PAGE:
Graphic designers have an eye for what looks great. 

But knowing what looks great and knowing what works great in email signatures are two different things.  


We help you steer them away from common email-design mistakes.


Using Word to generate HTML is a bad idea

Word inserts Office-specific markup tags into your HTML which is not following HTML standards.  

This can cause problems if recipients are not using Outlook.


The top of the email is not for pretty images

Your designer might want to put your company logo or something eye-catching in the top of your email. Bad idea.  

This section of your email might be all that readers see in the "preview pane". You don't have a whole lot of room or a whole lot of time to convince readers to open your message or scroll down. Put your logo and images beneath the primary message area.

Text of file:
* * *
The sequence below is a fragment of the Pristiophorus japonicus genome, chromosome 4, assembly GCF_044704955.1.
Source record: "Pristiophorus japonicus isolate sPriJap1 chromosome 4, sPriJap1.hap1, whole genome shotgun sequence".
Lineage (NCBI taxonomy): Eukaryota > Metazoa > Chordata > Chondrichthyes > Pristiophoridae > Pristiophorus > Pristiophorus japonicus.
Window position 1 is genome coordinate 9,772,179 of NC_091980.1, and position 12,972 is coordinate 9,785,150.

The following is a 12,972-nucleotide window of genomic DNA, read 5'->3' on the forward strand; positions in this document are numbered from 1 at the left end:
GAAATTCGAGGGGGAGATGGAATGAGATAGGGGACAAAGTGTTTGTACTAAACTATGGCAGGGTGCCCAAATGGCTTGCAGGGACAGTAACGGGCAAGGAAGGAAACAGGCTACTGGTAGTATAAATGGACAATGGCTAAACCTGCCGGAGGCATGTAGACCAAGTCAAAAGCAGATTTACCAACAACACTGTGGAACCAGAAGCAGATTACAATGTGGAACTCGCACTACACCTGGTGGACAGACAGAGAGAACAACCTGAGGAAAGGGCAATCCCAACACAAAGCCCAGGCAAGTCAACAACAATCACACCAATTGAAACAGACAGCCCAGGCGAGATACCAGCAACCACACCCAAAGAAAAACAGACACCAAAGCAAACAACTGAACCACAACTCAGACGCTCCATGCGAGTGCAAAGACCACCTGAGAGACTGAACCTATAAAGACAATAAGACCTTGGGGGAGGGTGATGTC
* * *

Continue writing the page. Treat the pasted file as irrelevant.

If you must use CSS, then use in-line CSS

In the Web world, designers rely on CSS to specify colors, fonts and other aspects of the layout. But it doesn't work the same way for email clients, and your designer might not have a clue. Designers typically create an external CSS file with all the layout information, and then they link to it in the header area of the HTML code.  

Since major email clients (incl. Outlook) don't honor CSS in the way that designers are accustomed to, they must code all fonts, colors and other details in-line. In other words, they must specify formatting instructions throughout the email, table cell by table cell, paragraph by paragraph.


Use JPEG image format

We do not recommend .png as there are instances where .png images get degraded in certain circumstances when they come back from others.